Bank Austria Business Indicator:
Growing indications of shorter and shallower economic recession
- Bank Austria Business Indicator slightly weaker in May
- International headwinds already decelerating growth
- Inflation to prevent stimulus from consumption at least until the end of the year
- Increasing chances of economic improvement over the course of next year
Bank Austria's Business Indicator experienced a slight fall again in May. The decrease to 2.5 in April was followed in May with a fall to 2.4, making it clear that after the strong start to the current year the Austrian economy is now facing increasingly powerful headwinds. The individual components of the indicator's value have declined across the board. While the sentiment in the European industrial sector remains low, Austrian industrial companies have suffered a major loss of optimism and are looking to the immediate future with concern. Austrian consumers are also much less confident. The Austrian economy defied adverse international conditions for an unexpectedly long amount of time, but after a bit of a delay, the economic downturn set in early in the year. "After the increase in GDP of 0.7 per cent at the beginning of the year, growth will most likely decrease by half in the second quarter and will be even weaker during the second half of the year. Thanks to the strong start to the year, we are still expecting the economy to grow by a considerable 2.3 per cent for 2008 as a whole," says Bank Austria's deputy chief economist Stefan Bruckbauer.
Harsh international headwinds
International conditions, in particular the high relative value of the euro, are placing an increasingly heavy burden on the Austrian economy. Export growth has already begun to decline. As a result of shrinking business activity in key markets, Austrian foreign trade is not receiving the support it needs. "Decreasing foreign demand is currently clipping the wings that have guaranteed the high speed of the Austrian economy's growth up to now," says Walter Pudschedl, an economist at Bank Austria.
A lack of support from private consumption
The economy is also not receiving any fresh stimulus from the domestic economy. Despite fairly substantial increases in salaries and pensions and positive labour market data, private consumption is not gaining momentum. The culprit is persistently high inflation caused by food and crude oil prices, which are proving to be particularly obstinate in driving up prices. There are increasing indications that the persistently high commodity prices are also causing an increase in other dependent prices. In the face of international conditions, we can hardly expect a decrease in inflationary pressure over the next few months and Bank Austria's economists assume that the period of strong inflation over the 3 per cent mark will last late into autumn. Around the end of 2008, the high basis from the previous year will definitely contribute to a downturn, leading us to expect inflation rates of roughly 2 per cent again. Only a drastic alleviation of inflationary pressure will offer a chance for private consumption to recover. "At the turn of the year 2008/2009, private consumption will profit from improved sentiment thanks to favourable inflationary data," says Pudschedl, expressing cautious optimism.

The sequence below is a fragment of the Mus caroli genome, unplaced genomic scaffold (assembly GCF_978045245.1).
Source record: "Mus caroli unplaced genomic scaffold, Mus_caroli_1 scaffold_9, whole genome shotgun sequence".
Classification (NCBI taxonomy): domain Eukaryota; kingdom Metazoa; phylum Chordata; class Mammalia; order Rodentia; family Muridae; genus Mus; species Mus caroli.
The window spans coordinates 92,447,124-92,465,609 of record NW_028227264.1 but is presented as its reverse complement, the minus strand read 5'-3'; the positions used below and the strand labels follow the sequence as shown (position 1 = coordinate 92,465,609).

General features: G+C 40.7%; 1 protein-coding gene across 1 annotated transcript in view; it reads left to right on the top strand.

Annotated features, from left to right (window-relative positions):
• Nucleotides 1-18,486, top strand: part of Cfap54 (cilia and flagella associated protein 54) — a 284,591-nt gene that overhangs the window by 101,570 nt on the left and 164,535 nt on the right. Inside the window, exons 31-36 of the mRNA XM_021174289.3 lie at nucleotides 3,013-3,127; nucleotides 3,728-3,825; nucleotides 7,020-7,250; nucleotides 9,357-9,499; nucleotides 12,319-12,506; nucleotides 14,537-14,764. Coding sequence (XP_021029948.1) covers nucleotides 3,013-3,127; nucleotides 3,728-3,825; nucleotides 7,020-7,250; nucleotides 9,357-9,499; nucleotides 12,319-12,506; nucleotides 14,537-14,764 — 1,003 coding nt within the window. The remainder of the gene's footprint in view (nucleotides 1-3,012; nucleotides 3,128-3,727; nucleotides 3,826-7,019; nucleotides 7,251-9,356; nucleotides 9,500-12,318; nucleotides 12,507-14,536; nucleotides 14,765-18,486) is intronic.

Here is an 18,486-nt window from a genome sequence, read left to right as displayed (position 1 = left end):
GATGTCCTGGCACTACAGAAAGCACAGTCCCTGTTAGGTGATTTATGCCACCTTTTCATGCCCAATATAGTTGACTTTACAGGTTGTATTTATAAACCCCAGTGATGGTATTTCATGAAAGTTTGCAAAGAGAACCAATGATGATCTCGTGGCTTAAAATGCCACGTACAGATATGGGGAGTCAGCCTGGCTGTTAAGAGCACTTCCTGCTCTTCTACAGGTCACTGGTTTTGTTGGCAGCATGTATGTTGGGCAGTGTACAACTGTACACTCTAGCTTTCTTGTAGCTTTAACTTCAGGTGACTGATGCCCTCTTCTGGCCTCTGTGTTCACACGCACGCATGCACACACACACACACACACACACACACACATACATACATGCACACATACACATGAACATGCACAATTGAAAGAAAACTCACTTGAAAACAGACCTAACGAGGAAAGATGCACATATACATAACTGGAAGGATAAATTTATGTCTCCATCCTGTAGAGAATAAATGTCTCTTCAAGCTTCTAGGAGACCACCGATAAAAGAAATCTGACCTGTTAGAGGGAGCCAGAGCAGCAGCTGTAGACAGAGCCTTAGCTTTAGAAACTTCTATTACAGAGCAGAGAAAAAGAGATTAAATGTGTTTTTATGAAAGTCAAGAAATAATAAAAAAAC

Economic climate to improve over the course of 2009
Because it is difficult to foresee the development of international conditions, no reliable estimates can be made of the depth and duration of the economic recession in which the Austrian economy has now fallen. "In our opinion, the past few weeks have provided stronger indications that the delayed slump in the economy could be weaker and briefer than we expected at the beginning of the year," says Bruckbauer. The US real estate crisis and the turbulence on the financial markets have only had a very limited impact on the real economy in Europe up to now. The increased probability of a fairly rapid recovery of the US economy could at least contribute to stabilising the euro/US dollar exchange rate and could therefore strengthen global conditions. Under these conditions, Austrian exports would not suffer a recession, but, with the slow-down that has already begun, would start to grow again and would make a key contribution to economic improvement during the course of 2009. "After a sluggish summer and a week autumn, international conditions will improve during the winter to such a degree that over the course of next year the Austrian economy will grow back its wings," says Bruckbauer, adding: "The sluggishness of the economy at the beginning of the year will, however, keep GDP growth in 2009 under the 2 per cent mark." The development of commodity prices, in particular of crude oil prices, will remain a decisively high economic risk. In contrast, the strong focus of export companies on the dynamic Eastern European markets is an additional advantage that will allow Austria to maintain its lead in terms of growth in comparison to the EU average even during this difficult economic phase.
Enquiries: Bank Austria Economics & Market Analysis
Walter Pudschedl, Tel. 05 05 05 ext. 41957
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